This database is available on demand to participants which allows for rapid comparison of the patterns. When similar DNA patterns are identified for foodborne disease-causing bacteria, scientists can determine whether cases of illness are linked to the same food source, even if the affected persons are geographically far apart. Outbreaks can often be detected in a matter of days rather than weeks. As a consequence, CDC can more rapidly alert FDA and USDA about implicated food products associated with foodborne illness so that all three agencies can take protective public health action.
PulseNet works in tandem with CDC′s Foodborne Diseases Active Surveillance Network (FoodNet), a collaboration among state health departments, USDA, and FDA that closely monitors the human health burden of foodborne diseases in the United States. FoodNet consists of active surveillance for foodborne diseases and related epidemiologic studies designed to help public health officials better understand the epidemiology of foodborne diseases in the United States. These surveillance networks have led to improvement in the public′s health and stand prepared to detect an agroterrorism event in the food supply. For example, the incidence of E. coli O157 infections began to decrease sharply after 2002, as investigations of PulseNet-identified clusters focused attention on more specific controls at the level of ground beef. By 2004, the incidence of E. coli O157 infections as measured in FoodNet had dropped 42% since the baseline period of 1996–1998, and was below the goal for Healthy People 2010. Since much of our food today is imported, CDC has also emphasized the need for these systems to be more global and to expand to detect more zoonotic agents and diseases.
CDC also has partnered the public health system with veterinary and wildlife health partners at the Federal, state, and local levels in the creation of ArboNET, a comprehensive CDC-developed system to monitor West Nile virus and other mosquito-borne virus activity in the United States.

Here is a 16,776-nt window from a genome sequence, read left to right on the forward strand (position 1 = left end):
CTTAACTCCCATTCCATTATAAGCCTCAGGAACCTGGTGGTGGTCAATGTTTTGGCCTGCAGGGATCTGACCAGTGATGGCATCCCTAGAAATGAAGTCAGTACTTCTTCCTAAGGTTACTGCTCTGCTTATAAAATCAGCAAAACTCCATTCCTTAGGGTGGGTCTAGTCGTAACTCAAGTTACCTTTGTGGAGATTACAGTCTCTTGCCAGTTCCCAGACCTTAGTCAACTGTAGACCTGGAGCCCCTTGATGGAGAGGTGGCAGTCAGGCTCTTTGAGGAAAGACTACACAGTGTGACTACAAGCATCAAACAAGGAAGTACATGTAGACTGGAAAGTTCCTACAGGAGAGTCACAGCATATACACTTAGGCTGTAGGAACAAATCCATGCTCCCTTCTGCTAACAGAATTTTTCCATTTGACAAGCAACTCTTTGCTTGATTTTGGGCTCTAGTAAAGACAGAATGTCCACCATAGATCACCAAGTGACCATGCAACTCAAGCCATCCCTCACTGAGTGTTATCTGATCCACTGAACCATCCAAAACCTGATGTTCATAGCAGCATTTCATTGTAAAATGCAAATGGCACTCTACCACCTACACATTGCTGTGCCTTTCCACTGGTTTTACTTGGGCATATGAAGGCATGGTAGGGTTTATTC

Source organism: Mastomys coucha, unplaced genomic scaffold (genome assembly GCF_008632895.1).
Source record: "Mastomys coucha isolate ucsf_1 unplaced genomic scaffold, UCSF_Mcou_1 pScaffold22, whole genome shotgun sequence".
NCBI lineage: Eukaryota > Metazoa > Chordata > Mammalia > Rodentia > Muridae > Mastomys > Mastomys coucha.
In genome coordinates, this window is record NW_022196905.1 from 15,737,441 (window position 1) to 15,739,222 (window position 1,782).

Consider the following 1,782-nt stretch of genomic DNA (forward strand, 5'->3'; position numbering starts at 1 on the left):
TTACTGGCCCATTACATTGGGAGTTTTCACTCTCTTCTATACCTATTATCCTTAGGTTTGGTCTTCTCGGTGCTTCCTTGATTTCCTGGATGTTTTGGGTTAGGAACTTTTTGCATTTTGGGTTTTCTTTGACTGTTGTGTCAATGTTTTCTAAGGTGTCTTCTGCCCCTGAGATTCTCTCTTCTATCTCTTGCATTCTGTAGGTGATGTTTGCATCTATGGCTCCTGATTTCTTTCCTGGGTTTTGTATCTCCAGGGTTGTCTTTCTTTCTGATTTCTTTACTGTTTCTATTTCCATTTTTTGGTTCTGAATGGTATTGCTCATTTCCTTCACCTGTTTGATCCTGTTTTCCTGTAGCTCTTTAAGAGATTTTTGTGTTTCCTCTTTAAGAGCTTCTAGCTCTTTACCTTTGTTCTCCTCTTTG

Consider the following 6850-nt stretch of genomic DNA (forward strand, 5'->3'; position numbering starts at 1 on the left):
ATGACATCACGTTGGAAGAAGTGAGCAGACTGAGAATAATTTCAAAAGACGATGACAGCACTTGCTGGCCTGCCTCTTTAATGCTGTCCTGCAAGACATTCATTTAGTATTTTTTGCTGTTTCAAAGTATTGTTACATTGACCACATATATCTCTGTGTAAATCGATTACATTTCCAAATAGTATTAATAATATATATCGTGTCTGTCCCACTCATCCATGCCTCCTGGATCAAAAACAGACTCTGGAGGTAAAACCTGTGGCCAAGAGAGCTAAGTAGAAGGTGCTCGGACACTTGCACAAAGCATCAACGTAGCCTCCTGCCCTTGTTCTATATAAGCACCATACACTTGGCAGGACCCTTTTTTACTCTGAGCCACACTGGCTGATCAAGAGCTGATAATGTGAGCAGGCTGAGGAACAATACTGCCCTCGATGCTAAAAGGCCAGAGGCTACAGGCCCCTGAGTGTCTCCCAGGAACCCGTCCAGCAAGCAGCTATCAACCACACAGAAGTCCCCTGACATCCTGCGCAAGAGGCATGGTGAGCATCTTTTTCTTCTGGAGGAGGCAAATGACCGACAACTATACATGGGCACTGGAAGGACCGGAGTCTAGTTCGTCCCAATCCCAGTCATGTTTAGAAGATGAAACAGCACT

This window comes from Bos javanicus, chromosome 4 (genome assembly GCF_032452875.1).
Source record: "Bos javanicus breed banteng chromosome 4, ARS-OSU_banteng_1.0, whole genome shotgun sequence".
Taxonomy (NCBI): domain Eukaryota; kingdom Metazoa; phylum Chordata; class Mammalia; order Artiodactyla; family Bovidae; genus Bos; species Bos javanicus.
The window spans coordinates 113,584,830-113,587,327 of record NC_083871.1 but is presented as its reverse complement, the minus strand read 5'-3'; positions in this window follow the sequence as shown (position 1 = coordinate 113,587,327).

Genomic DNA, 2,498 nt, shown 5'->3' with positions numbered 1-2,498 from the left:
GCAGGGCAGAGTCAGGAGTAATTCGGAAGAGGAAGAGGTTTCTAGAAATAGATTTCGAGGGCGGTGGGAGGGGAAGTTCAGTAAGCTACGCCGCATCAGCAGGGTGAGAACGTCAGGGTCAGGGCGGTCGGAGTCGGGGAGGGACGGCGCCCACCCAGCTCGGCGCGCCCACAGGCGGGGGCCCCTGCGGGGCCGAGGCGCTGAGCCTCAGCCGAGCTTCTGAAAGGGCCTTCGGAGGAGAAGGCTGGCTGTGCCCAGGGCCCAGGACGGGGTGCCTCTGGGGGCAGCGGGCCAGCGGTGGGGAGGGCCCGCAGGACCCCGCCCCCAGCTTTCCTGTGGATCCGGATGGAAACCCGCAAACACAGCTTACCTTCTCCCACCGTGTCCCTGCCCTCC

CDC is also working to build public health capacity abroad. With the help of FY 2006 Emergency Supplemental funds, CDC is establishing an on-ground regional presence with Global Disease Detection (GDD) Response Centers in five key global areas: Egypt, Guatemala, Kenya, Thailand, and PR China. This is part of CDC′s efforts to strengthen global surveillance capacity by establishing a network of Global Disease Detection and Response Centers strategically placed in each of the six WHO regions. Each GDD Response Center will design and implement key interventions aimed at the early identification and containment of pandemic health threats, whether an act of terrorism or the natural emergence of a deadly infectious pathogen like pandemic influenza.
A public health laboratory infrastructure that can provide test results in hours rather than days is critical in the event of a biological or chemical attack. The Laboratory Response Network (LRN) was created in 1999, by CDC, the Association of Public Health Laboratories (APHL), and the Federal Bureau of Investigation (FBI). The LRN is a national network of local, state and Federal public health, military, food testing, veterinary diagnostic, and environmental testing laboratories that provides the laboratory infrastructure and capacity to respond to biological and chemical terrorism and other public health emergencies. The approximately 150 laboratories in the LRN are affiliated with Federal agencies, military installations, international partners, and state and local public health departments.